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WASHINGTON: Experts fear the Army has undermined a top priority program, the Optionally Manned Fighting Vehicle, by disqualifying one of the only two remaining competitors for not delivering its prototype on time.
“I cannot believe that is the reason,” said a baffled Thomas Spoehr, a retired three-star who headed the Army’s program analysis & evaluation office. There must be, he told me this morning, some more profound problem driving this decision: “Nobody wants to have this major program go forward with only one competitor.”
The news was broken by our colleague Jen Judson on Friday and confirmed to us by several sources. The Army declined official comment. Manufacturer Rheinmetall could not physically ship their Lynx-41 prototype from Germany to the US — which is strange, since they’ve managed to do so before — by the October first deadline. While some Army officials were willing to offer them an extension, the recently created Army Futures Command refused.
That leaves General Dynamics, offering an all-new design we describe below, as the sole competitor for the Engineering & Manufacturing Design (EMD) contract to be awarded early next year. A crucial caveat: Winning EMD does not guarantee General Dynamics will win the production contract, which will be awarded in 2023 in a competition open to all comers.
But any 2023 contender would have to refine their design at their own expense, without the constant feedback from the Army that comes with being on the EMD contract. That’s a hard risk for a board to justify, given GD’s advantage. And without a second competitor, all the Army’s eggs are in the basket of GD succeeding, with no backup.
“I strongly suspect that [General Dynamics] has done a great job of tailoring a solution, developed over time through successes in other programs, for exactly what the US Army wants,” as expressed in roughly 100 detailed and rigid requirements, said George Mason scholar Jim Hasik. But, he said, that doesn’t mean what the Army thinks it wants is the right solution, or that GD will deliver on budget and schedule.
“I would prefer that two or three contractors were proceeding to some trials of truth at Aberdeen in some months,” Hasik told me. “I do not single out GDLS; I just expect lower likelihood of success in non-competitive contracting. Any given bid may have problems of which even the bidder does not know.”
The timing of this news is particularly painful for the Army, because thousands of soldiers, contractors, and media will be heading to Washington for next-week’s huge Association of the US Army conference. One of the highlights of last year’s show was the Lynx prototype.
Disqualifying the Lynx doesn’t make sense, said Spoehr, who as head of national defense studies at the Heritage Foundation has long urged the Army to replace its M2 Bradley troop carrier and other 1980s-vintage armored vehicle designs.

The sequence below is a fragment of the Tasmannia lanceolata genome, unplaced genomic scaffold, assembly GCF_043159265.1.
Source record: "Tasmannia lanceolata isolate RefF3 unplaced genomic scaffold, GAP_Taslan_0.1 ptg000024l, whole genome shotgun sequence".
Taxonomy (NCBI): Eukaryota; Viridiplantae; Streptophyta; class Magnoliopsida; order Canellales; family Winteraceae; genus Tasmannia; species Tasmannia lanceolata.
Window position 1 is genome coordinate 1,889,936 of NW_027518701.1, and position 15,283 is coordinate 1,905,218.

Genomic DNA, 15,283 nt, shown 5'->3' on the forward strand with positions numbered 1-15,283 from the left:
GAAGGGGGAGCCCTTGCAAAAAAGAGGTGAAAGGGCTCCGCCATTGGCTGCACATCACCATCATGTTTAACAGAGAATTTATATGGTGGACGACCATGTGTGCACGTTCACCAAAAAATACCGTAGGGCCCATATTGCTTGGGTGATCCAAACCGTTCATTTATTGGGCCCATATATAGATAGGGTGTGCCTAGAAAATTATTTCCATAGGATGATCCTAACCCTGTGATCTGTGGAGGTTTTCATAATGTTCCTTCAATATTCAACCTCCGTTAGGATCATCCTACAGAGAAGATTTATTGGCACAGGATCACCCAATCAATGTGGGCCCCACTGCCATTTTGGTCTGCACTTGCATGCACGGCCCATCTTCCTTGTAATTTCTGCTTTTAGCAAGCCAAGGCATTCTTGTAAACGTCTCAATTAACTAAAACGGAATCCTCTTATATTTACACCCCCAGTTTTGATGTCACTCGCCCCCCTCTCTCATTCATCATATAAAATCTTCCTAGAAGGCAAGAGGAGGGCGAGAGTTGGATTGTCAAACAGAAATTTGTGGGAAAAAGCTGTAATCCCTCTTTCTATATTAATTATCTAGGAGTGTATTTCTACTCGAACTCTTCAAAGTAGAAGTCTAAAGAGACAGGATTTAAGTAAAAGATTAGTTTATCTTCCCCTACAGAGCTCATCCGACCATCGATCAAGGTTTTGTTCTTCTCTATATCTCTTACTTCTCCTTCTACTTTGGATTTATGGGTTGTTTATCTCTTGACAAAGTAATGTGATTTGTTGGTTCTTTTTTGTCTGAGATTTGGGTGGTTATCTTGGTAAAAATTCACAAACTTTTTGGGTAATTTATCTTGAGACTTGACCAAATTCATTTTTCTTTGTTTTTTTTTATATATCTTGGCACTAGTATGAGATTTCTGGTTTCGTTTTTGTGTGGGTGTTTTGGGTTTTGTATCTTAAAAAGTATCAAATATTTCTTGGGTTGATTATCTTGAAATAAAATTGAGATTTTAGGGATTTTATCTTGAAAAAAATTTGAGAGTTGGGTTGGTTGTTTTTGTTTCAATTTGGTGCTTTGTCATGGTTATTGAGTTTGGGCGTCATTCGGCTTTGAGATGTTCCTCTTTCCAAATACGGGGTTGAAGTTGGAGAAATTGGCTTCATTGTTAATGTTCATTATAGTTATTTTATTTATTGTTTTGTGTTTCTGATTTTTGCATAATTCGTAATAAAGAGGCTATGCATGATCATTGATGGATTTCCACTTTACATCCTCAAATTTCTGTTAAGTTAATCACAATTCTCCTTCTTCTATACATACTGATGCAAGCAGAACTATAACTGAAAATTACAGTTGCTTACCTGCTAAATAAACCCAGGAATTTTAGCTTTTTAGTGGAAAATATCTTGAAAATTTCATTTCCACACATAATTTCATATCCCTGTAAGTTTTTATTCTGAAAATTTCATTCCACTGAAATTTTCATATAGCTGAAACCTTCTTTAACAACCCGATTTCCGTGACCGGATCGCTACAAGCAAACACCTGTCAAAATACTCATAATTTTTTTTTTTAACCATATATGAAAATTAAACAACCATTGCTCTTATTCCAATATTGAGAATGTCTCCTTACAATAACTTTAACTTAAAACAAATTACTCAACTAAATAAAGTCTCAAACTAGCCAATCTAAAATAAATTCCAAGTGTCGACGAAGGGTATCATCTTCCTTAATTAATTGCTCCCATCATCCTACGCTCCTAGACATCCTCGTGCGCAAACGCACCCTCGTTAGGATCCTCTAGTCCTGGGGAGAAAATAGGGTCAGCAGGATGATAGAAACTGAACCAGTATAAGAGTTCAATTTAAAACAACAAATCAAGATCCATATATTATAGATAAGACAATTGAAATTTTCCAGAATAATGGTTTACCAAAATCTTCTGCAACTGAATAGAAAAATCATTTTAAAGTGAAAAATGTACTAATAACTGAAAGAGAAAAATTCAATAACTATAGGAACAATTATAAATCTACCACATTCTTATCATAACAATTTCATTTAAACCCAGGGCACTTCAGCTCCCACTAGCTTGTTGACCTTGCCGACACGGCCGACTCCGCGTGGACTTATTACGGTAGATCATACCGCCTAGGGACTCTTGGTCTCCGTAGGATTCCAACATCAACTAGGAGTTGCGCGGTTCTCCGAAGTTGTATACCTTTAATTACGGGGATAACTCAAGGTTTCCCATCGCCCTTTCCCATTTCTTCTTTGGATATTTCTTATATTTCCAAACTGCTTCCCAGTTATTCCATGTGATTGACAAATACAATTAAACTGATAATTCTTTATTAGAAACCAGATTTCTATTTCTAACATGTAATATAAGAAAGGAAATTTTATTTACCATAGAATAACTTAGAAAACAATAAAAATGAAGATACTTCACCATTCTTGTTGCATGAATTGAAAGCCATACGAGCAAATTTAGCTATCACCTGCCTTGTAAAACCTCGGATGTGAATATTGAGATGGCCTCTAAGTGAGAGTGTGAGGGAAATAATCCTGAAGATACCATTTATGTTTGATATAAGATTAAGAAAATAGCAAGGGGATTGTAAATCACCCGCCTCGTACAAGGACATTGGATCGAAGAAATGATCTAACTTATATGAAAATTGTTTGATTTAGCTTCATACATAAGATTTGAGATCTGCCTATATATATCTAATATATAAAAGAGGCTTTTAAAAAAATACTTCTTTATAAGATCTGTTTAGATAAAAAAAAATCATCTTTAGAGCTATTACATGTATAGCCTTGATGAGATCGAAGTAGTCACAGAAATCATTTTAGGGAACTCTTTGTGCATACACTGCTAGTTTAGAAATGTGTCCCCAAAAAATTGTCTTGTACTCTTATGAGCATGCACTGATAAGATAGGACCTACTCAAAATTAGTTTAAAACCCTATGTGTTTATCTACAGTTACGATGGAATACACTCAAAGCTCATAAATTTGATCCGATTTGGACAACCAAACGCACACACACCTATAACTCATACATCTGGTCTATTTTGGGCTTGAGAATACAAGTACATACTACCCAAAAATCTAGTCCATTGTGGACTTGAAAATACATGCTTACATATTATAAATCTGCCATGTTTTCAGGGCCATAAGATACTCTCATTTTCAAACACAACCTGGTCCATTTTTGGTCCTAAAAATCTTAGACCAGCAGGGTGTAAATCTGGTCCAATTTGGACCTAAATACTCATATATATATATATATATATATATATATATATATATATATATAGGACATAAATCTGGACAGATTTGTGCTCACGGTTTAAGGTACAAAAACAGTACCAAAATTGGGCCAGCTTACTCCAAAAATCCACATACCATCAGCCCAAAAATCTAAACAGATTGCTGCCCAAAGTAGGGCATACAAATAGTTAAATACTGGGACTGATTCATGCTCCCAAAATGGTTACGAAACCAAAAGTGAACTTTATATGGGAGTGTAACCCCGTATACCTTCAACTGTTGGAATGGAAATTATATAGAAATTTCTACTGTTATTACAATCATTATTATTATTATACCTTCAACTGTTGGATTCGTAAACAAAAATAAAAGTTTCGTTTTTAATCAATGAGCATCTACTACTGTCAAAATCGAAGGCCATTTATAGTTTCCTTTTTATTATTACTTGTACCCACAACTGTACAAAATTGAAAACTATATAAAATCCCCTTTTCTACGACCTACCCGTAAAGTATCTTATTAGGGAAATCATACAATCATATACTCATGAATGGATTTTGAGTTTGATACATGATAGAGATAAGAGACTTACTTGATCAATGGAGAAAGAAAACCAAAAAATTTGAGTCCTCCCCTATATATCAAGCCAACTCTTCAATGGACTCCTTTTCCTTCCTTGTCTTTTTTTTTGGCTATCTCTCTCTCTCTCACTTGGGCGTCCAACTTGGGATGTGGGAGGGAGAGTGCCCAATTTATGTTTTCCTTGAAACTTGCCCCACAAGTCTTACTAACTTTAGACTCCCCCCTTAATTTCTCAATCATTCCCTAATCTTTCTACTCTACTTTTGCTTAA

“I have to believe the Army will take another look at this situation,” Spoehr said.
Or, maybe not. The decision to disqualify the Rheinmetall-Raytheon team for missing the deadline is arguably, “the correct one when you consider schedule is the priority,” an industry source told me. But maybe schedule shouldn’t be the priority, the source went on, because the current timeline — fielding the first combat-ready unit by 2026 — doesn’t permit much innovation. “The vehicle they are asking for will not be significantly better than the current Bradley.” (General Dynamics disputes this hotly, not surprisingly, as we detail later in this story).
“I think the Army is pretty short-sighted,” the industry source said. “Personally, I don’t see how the program survives in future budgets.”
Even before this news broke, skeptical Senate appropriators had already cut funding for Army Next Generation Combat Vehicles in their draft of the defense spending bill, although the House has not. But with the Hill so roiled by impeachment that it’s unclear legislators will even be able to pass the annual defense bills — which were already headed for closed-door conferences in any case — we’ve not been able to get any but the most noncommittal comment from Congress. We’ll update this story or write a sequel when we hear from the Hill.
The underlying anxiety here is that the Army has tried and failed repeatedly to modernize its Reagan-era arsenal over the past 30 years — the problem Army Futures Command was created to fix. Armored fighting vehicle programs, above all replacements for the Bradley troop carrier, have been particularly fraught. The Future Combat Systems family of vehicles, which included a lightweight Bradley replacement, was canceled in 2009, while the Ground Combat Vehicle, a better-armored and correspondingly heavier Bradley replacement, was cancelled in 2014. The Optionally Manned Fighting Vehicle is the Army’s third swing at this ball.
That puts tremendous pressure on Army Futures Command and General Dynamics to deliver. Their balancing act is to make something different and better enough it’s worth replacing the Bradley instead of just upgrading it again, without taking on so much new technology that the program risks major delays and overruns.
The Army’s modernization director for Next Generation Combat Vehicles, Brig. Gen. Richard Ross Coffman, spoke to me Friday just before the news broke about Rheinmetall. While he didn’t speak to the number of competitors, he did emphasize that a company that doesn’t win an Engineering & Manufacturing Design contract can still compete for Low-Rate Initial Production.
“The LRIP award is FY23,” Coffman said. “That’s a free and open competition. So let’s say you didn’t have the time or didn’t feel you had the money … to compete starting on 1 October, you can further mature your product, you can test that product, and then enter back in to the competition in ’23.”